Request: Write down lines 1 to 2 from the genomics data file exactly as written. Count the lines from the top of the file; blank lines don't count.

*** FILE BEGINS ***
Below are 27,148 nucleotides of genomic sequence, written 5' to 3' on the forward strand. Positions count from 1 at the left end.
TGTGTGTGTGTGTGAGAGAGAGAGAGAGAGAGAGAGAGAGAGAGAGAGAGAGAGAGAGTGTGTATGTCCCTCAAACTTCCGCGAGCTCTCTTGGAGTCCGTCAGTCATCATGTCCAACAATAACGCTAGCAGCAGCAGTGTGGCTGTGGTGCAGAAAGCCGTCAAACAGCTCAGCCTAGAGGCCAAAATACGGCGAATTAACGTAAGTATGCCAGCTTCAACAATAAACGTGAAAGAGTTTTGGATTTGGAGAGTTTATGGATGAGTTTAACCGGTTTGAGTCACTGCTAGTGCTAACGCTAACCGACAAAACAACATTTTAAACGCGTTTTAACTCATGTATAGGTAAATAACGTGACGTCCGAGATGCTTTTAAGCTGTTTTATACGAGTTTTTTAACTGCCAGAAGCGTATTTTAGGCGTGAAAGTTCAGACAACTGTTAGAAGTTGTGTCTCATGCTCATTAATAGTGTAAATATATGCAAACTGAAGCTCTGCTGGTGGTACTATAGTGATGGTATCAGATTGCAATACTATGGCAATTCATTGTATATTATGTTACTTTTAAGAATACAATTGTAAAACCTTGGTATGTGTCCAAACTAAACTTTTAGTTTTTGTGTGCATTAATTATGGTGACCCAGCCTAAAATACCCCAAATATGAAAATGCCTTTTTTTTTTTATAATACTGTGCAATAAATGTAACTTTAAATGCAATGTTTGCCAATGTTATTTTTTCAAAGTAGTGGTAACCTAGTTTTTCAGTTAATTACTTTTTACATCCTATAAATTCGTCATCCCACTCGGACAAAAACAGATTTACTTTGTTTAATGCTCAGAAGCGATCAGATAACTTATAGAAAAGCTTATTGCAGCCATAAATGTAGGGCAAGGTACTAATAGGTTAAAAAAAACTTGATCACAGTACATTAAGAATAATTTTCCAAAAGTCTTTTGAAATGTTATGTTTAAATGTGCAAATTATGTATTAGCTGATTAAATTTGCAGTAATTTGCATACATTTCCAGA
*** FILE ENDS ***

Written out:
Below are 27,148 nucleotides of genomic sequence, written 5' to 3' on the forward strand. Positions count from 1 at the left end.
TGTGTGTGTGTGTGAGAGAGAGAGAGAGAGAGAGAGAGAGAGAGAGAGAGAGAGAGAGTGTGTATGTCCCTCAAACTTCCGCGAGCTCTCTTGGAGTCCGTCAGTCATCATGTCCAACAATAACGCTAGCAGCAGCAGTGTGGCTGTGGTGCAGAAAGCCGTCAAACAGCTCAGCCTAGAGGCCAAAATACGGCGAATTAACGTAAGTATGCCAGCTTCAACAATAAACGTGAAAGAGTTTTGGATTTGGAGAGTTTATGGATGAGTTTAACCGGTTTGAGTCACTGCTAGTGCTAACGCTAACCGACAAAACAACATTTTAAACGCGTTTTAACTCATGTATAGGTAAATAACGTGACGTCCGAGATGCTTTTAAGCTGTTTTATACGAGTTTTTTAACTGCCAGAAGCGTATTTTAGGCGTGAAAGTTCAGACAACTGTTAGAAGTTGTGTCTCATGCTCATTAATAGTGTAAATATATGCAAACTGAAGCTCTGCTGGTGGTACTATAGTGATGGTATCAGATTGCAATACTATGGCAATTCATTGTATATTATGTTACTTTTAAGAATACAATTGTAAAACCTTGGTATGTGTCCAAACTAAACTTTTAGTTTTTGTGTGCATTAATTATGGTGACCCAGCCTAAAATACCCCAAATATGAAAATGCCTTTTTTTTTTTATAATACTGTGCAATAAATGTAACTTTAAATGCAATGTTTGCCAATGTTATTTTTTCAAAGTAGTGGTAACCTAGTTTTTCAGTTAATTACTTTTTACATCCTATAAATTCGTCATCCCACTCGGACAAAAACAGATTTACTTTGTTTAATGCTCAGAAGCGATCAGATAACTTATAGAAAAGCTTATTGCAGCCATAAATGTAGGGCAAGGTACTAATAGGTTAAAAAAAACTTGATCACAGTACATTAAGAATAATTTTCCAAAAGTCTTTTGAAATGTTATGTTTAAATGTGCAAATTATGTATTAGCTGATTAAATTTGCAGTAATTTGCATACATTTCCAGA